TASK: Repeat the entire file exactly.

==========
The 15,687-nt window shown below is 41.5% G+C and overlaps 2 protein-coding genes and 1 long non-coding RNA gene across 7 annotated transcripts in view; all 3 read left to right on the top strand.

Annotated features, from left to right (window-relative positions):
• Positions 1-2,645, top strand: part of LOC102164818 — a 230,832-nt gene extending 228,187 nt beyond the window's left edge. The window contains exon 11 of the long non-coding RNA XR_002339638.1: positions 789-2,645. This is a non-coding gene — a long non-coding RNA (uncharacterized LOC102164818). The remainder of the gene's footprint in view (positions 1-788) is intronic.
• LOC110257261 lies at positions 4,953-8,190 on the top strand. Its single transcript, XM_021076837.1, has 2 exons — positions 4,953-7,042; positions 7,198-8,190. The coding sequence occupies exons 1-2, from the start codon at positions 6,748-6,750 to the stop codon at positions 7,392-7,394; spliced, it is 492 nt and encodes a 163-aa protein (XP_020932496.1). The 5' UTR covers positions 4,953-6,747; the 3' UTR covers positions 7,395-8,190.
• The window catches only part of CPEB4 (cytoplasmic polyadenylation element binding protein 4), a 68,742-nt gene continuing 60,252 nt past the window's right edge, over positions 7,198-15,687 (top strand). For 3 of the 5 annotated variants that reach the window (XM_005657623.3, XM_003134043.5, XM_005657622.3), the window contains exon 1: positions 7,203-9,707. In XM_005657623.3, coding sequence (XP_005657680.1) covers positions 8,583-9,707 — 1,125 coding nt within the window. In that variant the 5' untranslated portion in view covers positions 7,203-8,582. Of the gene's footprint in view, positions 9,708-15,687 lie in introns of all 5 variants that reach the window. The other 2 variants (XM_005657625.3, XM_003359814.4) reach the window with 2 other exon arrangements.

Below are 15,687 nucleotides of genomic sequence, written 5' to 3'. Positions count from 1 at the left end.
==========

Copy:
The 15,687-nt window shown below is 41.5% G+C and overlaps 2 protein-coding genes and 1 long non-coding RNA gene across 7 annotated transcripts in view; all 3 read left to right on the top strand.

Annotated features, from left to right (window-relative positions):
• Positions 1-2,645, top strand: part of LOC102164818 — a 230,832-nt gene extending 228,187 nt beyond the window's left edge. The window contains exon 11 of the long non-coding RNA XR_002339638.1: positions 789-2,645. This is a non-coding gene — a long non-coding RNA (uncharacterized LOC102164818). The remainder of the gene's footprint in view (positions 1-788) is intronic.
• LOC110257261 lies at positions 4,953-8,190 on the top strand. Its single transcript, XM_021076837.1, has 2 exons — positions 4,953-7,042; positions 7,198-8,190. The coding sequence occupies exons 1-2, from the start codon at positions 6,748-6,750 to the stop codon at positions 7,392-7,394; spliced, it is 492 nt and encodes a 163-aa protein (XP_020932496.1). The 5' UTR covers positions 4,953-6,747; the 3' UTR covers positions 7,395-8,190.
• The window catches only part of CPEB4 (cytoplasmic polyadenylation element binding protein 4), a 68,742-nt gene continuing 60,252 nt past the window's right edge, over positions 7,198-15,687 (top strand). For 3 of the 5 annotated variants that reach the window (XM_005657623.3, XM_003134043.5, XM_005657622.3), the window contains exon 1: positions 7,203-9,707. In XM_005657623.3, coding sequence (XP_005657680.1) covers positions 8,583-9,707 — 1,125 coding nt within the window. In that variant the 5' untranslated portion in view covers positions 7,203-8,582. Of the gene's footprint in view, positions 9,708-15,687 lie in introns of all 5 variants that reach the window. The other 2 variants (XM_005657625.3, XM_003359814.4) reach the window with 2 other exon arrangements.

Below are 15,687 nucleotides of genomic sequence, written 5' to 3'. Positions count from 1 at the left end.